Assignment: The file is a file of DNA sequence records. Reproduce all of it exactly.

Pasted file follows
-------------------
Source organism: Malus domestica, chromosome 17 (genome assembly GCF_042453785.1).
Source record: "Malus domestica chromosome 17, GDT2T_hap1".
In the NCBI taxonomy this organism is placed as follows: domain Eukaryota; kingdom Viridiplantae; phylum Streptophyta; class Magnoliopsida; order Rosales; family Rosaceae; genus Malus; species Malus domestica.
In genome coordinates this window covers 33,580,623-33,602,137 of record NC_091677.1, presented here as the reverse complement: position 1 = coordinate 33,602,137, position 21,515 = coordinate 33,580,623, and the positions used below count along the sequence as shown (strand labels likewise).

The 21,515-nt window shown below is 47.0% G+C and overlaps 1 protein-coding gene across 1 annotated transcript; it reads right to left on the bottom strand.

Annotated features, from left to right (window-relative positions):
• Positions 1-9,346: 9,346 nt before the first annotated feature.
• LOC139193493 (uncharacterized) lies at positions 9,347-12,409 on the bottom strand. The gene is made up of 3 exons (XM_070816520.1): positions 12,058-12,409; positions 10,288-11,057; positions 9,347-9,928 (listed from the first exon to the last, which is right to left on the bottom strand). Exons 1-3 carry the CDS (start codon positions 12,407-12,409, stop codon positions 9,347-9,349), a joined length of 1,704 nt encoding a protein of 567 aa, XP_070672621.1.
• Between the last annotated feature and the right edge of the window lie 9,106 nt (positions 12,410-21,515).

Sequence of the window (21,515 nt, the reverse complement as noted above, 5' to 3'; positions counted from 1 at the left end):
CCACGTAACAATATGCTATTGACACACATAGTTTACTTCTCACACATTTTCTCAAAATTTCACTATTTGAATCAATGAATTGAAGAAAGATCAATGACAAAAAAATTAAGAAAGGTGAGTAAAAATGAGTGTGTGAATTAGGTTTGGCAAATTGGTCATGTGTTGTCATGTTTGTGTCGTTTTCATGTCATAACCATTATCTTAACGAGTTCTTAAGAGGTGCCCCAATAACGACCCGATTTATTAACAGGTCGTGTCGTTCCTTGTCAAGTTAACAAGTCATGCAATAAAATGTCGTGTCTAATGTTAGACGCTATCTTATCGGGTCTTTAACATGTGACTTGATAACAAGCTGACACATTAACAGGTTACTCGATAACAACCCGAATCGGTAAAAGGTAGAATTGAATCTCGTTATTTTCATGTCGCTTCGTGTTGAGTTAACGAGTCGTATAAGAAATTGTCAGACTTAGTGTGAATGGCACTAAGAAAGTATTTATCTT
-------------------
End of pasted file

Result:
Source organism: Malus domestica, chromosome 17 (genome assembly GCF_042453785.1).
Source record: "Malus domestica chromosome 17, GDT2T_hap1".
In the NCBI taxonomy this organism is placed as follows: domain Eukaryota; kingdom Viridiplantae; phylum Streptophyta; class Magnoliopsida; order Rosales; family Rosaceae; genus Malus; species Malus domestica.
In genome coordinates this window covers 33,580,623-33,602,137 of record NC_091677.1, presented here as the reverse complement: position 1 = coordinate 33,602,137, position 21,515 = coordinate 33,580,623, and the positions used below count along the sequence as shown (strand labels likewise).

The 21,515-nt window shown below is 47.0% G+C and overlaps 1 protein-coding gene across 1 annotated transcript; it reads right to left on the bottom strand.

Annotated features, from left to right (window-relative positions):
• Positions 1-9,346: 9,346 nt before the first annotated feature.
• LOC139193493 (uncharacterized) lies at positions 9,347-12,409 on the bottom strand. The gene is made up of 3 exons (XM_070816520.1): positions 12,058-12,409; positions 10,288-11,057; positions 9,347-9,928 (listed from the first exon to the last, which is right to left on the bottom strand). Exons 1-3 carry the CDS (start codon positions 12,407-12,409, stop codon positions 9,347-9,349), a joined length of 1,704 nt encoding a protein of 567 aa, XP_070672621.1.
• Between the last annotated feature and the right edge of the window lie 9,106 nt (positions 12,410-21,515).

Sequence of the window (21,515 nt, the reverse complement as noted above, 5' to 3'; positions counted from 1 at the left end):
CCACGTAACAATATGCTATTGACACACATAGTTTACTTCTCACACATTTTCTCAAAATTTCACTATTTGAATCAATGAATTGAAGAAAGATCAATGACAAAAAAATTAAGAAAGGTGAGTAAAAATGAGTGTGTGAATTAGGTTTGGCAAATTGGTCATGTGTTGTCATGTTTGTGTCGTTTTCATGTCATAACCATTATCTTAACGAGTTCTTAAGAGGTGCCCCAATAACGACCCGATTTATTAACAGGTCGTGTCGTTCCTTGTCAAGTTAACAAGTCATGCAATAAAATGTCGTGTCTAATGTTAGACGCTATCTTATCGGGTCTTTAACATGTGACTTGATAACAAGCTGACACATTAACAGGTTACTCGATAACAACCCGAATCGGTAAAAGGTAGAATTGAATCTCGTTATTTTCATGTCGCTTCGTGTTGAGTTAACGAGTCGTATAAGAAATTGTCAGACTTAGTGTGAATGGCACTAAGAAAGTATTTATCTT